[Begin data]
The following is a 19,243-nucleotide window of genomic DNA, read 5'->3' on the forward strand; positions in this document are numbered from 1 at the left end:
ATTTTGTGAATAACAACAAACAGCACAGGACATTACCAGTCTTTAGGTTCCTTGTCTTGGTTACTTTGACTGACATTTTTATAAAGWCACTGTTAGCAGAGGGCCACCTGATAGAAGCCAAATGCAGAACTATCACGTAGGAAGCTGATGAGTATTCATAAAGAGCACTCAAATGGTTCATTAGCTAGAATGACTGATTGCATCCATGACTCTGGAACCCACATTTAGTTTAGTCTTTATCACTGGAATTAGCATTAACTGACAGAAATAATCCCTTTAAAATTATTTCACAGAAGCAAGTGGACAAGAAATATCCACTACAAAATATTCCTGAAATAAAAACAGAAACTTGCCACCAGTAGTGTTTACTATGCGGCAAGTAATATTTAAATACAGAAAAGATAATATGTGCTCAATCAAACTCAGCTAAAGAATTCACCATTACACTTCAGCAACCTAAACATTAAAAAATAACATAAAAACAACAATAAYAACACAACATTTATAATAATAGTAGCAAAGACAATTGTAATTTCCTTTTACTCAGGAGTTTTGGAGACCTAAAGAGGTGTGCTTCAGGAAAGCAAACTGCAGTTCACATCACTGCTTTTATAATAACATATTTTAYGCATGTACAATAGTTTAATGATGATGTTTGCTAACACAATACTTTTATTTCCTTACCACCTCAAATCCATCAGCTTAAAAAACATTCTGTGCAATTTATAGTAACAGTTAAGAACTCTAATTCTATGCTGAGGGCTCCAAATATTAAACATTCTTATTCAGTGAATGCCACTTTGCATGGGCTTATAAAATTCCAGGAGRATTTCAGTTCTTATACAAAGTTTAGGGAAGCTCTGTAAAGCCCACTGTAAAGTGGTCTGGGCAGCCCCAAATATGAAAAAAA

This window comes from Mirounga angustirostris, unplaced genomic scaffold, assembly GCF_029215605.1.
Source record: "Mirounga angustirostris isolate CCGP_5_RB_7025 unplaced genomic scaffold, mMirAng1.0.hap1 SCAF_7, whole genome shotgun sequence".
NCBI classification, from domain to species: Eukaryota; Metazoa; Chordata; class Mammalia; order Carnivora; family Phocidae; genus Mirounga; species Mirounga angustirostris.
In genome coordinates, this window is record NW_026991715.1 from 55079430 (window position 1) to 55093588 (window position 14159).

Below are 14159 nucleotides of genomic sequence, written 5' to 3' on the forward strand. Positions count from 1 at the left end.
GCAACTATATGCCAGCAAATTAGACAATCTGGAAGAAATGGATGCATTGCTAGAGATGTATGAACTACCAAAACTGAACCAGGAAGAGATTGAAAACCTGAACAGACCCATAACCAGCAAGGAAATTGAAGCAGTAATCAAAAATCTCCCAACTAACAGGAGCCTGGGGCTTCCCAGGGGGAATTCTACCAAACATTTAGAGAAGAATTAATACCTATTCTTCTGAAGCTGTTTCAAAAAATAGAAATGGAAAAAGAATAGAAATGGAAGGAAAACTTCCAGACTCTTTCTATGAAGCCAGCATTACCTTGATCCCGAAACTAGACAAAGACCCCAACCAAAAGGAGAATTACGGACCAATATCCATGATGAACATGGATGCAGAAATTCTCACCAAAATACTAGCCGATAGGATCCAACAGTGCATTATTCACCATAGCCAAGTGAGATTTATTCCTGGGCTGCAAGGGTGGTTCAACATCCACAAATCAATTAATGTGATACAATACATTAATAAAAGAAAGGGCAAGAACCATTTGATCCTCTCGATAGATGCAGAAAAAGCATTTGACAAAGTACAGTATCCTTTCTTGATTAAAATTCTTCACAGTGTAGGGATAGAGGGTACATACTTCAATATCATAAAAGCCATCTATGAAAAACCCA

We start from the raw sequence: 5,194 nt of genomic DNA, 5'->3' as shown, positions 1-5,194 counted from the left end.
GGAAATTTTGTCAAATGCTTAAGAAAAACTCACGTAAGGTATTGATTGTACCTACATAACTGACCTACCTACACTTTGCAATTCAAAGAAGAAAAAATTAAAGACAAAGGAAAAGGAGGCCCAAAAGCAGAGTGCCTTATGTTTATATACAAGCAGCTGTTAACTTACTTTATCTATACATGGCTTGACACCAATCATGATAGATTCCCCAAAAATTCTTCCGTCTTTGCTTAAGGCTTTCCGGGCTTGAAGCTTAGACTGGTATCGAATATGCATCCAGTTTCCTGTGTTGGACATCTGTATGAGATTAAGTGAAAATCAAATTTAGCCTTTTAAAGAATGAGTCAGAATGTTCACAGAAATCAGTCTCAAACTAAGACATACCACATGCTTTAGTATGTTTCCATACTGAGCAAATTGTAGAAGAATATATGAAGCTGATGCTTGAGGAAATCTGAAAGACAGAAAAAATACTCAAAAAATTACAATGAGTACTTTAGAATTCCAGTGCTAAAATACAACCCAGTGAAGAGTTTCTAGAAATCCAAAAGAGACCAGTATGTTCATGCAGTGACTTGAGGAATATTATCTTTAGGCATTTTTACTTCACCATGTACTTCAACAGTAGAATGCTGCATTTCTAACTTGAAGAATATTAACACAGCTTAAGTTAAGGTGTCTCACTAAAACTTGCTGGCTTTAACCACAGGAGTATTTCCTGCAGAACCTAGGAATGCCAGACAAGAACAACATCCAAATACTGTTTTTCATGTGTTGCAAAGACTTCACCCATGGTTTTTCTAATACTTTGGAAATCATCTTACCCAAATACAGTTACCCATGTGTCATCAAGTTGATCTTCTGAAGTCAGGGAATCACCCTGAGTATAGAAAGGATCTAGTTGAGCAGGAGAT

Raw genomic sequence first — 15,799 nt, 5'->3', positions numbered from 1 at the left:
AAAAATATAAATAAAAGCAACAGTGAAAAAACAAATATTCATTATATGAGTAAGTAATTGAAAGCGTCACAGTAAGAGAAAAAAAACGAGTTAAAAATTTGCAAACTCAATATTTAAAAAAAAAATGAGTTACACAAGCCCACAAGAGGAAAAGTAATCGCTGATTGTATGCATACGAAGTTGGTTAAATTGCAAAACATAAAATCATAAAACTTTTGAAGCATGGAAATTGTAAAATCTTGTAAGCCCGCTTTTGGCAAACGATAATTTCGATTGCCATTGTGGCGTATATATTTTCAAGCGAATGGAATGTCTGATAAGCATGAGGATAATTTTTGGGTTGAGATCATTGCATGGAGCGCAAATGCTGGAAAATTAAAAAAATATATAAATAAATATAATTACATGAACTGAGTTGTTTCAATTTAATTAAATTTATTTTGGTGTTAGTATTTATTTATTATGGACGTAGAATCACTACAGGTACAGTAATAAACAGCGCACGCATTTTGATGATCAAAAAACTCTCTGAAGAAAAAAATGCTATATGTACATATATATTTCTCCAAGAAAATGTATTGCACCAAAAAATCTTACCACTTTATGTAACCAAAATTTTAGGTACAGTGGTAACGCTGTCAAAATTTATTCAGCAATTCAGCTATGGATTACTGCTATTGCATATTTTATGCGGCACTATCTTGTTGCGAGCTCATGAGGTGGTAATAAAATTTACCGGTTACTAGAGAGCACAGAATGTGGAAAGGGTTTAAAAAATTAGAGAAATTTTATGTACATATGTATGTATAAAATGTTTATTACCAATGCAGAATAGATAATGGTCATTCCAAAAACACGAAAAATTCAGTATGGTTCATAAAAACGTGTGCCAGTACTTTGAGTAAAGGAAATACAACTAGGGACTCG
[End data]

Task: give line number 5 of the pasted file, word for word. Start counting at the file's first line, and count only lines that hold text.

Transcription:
NCBI classification, from domain to species: Eukaryota; Metazoa; Chordata; class Mammalia; order Carnivora; family Phocidae; genus Mirounga; species Mirounga angustirostris.